KYA is unique in its whole-child approach to advocacy, focusing on justice, child welfare, kinship, education, health and all the intersections in between. Our work is driven by research and data, and we are skilled conveners and connectors to appropriate resources and fellow advocates. Though we provide very limited direct services, we value the knowledge of people directly impacted by a variety of issues and engage with them in the development of solutions. Moreover, the relationships we’ve developed with stakeholders and decisionmakers statewide are often leveraged to effect systems and/or practice changes.
Related to this project, our proposal will fulfill a unique need by creating a resource that can be utilized by parents and caregivers in every Kentucky county. It will also take a multi-faceted approach that involves the incarcerated parent, custodial parent, and the caregiver collectively in addressing the needs of the child. We will utilize our relationships with state decisionmakers on this project to engage with the Department of Corrections leaders and with the association for local jailers to disseminate the resource guides.
As an advocacy organization, Kentucky Youth Advocates must be agile and responsive to the political and social environment around us in order to identify and maximize opportunities to advance our work for kids. This means that we continuously evaluate our efforts to determine what impact we are having, identify lessons learned, and adjust our strategies accordingly. Ultimate success with this proposal would mean that parents and caregivers of children who have a parent incarcerated effectively support their child(ren) and are able to access services as needed to help their child(ren) deal with the trauma of the experience. While we will not be able to conduct a full evaluation, we will seek feedback from parents and caregivers with whom we engage throughout the grant period.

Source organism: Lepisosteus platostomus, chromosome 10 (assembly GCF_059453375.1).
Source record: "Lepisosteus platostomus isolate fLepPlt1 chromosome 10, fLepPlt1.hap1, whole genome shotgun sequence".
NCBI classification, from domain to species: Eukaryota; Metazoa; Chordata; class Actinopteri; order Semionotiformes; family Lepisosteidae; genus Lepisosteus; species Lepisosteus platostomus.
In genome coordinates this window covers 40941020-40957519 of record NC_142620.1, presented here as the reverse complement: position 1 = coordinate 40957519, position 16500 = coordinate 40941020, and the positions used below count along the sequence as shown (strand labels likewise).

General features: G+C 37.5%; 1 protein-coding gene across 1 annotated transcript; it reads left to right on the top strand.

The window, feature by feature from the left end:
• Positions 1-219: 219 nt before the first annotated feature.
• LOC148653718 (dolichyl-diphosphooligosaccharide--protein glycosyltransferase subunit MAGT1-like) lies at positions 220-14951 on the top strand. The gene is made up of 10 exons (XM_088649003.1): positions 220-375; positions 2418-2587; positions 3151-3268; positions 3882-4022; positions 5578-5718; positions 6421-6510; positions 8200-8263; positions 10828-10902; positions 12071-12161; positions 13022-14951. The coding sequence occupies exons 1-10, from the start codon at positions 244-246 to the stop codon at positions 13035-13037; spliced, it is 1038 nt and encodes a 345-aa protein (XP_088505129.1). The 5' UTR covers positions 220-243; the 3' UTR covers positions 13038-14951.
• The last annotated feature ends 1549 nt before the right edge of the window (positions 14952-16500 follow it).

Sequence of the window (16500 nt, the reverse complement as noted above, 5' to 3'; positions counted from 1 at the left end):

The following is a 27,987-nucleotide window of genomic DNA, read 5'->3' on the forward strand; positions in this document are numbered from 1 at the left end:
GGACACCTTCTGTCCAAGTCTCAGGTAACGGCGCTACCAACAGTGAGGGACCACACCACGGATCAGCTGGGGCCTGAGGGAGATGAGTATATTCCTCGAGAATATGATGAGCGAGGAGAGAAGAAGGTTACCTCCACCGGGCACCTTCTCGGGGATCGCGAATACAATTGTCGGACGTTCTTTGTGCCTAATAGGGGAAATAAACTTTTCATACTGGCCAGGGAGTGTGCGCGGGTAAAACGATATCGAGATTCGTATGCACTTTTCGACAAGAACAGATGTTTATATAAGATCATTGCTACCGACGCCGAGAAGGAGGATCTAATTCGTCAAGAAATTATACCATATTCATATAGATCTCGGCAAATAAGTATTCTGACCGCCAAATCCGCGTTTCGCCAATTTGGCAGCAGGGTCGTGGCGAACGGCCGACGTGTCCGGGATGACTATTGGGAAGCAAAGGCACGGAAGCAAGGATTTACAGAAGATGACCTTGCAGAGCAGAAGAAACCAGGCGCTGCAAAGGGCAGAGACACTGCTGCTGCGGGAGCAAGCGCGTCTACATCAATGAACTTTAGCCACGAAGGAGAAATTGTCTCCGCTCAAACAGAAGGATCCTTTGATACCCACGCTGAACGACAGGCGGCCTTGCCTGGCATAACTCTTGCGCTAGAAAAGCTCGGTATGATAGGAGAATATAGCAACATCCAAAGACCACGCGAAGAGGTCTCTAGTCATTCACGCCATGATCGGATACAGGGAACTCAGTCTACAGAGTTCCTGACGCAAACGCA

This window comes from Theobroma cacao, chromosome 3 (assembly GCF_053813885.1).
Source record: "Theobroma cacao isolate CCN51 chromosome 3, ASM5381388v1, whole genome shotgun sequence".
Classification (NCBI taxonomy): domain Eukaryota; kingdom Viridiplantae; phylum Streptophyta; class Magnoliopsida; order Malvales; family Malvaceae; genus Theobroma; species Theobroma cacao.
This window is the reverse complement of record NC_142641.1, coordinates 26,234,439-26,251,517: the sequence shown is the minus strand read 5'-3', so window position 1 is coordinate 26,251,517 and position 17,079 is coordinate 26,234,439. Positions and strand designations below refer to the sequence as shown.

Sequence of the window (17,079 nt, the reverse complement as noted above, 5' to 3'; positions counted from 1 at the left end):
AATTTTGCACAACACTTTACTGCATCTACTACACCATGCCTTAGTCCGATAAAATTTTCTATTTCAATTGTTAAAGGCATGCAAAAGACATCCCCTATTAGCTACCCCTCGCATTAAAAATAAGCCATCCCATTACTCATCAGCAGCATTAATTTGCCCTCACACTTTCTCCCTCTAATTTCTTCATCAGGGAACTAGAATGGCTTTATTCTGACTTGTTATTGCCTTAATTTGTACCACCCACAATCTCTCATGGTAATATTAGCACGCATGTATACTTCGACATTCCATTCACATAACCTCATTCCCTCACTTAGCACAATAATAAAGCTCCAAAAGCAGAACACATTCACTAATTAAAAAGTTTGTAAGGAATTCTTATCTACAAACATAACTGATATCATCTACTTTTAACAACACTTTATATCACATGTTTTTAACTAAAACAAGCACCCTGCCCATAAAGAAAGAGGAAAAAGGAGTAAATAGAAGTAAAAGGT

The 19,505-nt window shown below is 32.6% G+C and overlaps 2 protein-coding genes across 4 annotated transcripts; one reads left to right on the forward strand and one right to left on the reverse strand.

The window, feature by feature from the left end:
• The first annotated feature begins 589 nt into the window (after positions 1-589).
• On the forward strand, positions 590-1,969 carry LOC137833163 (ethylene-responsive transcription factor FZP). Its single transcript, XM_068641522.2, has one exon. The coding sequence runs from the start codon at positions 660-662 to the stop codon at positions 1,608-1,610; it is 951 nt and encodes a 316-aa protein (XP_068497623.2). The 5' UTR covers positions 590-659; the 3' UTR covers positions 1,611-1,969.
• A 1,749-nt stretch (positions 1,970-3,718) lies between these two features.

In order to assess whether we achieve the short-term outcomes outlined in this proposal, we will collect data on the following measures:
• Number of kinship caregivers involved in input, review, and feedback for guides
• Number of parents and formerly incarcerated parents involved in input, review, and feedback for guides;
• Number of kinship caregivers who are notified about resource guide via listserv or email distribution lists;
• Number of kinship coalition leaders who agree to share resource guide with their networks;
• Number of jailers who agree to disseminate materials to inmates;
• Number of guides that jailers agree to distribute;
• Number of guides that re-entry coordinators with the Department of Corrections agree to distribute;
• Number of guides that service providers serving incarcerated parents agree to distribute;
• Number of print resource guides disseminated to agencies, coalitions, and jails; and
• Number of downloads from our website.
Kentucky Youth Advocates has a number of methods for ensuring that the guides created will continue to be available to parents and caregivers. First, we will continue to make the documents available on our website to allow for continued access. Second, our role with the Kinship Caregivers Coalition will continue beyond this grant, allowing us to continue reaching one of the target audiences. Finally, many of the action steps that will be suggested in the guide, such as accessing counseling for the child, can continue beyond the grant period by accessing services from providers available in the local community.
Kentucky Youth Advocates does not charge fees for services provided to children and families. For services provided under contract, we will charge a fee based on the work involved.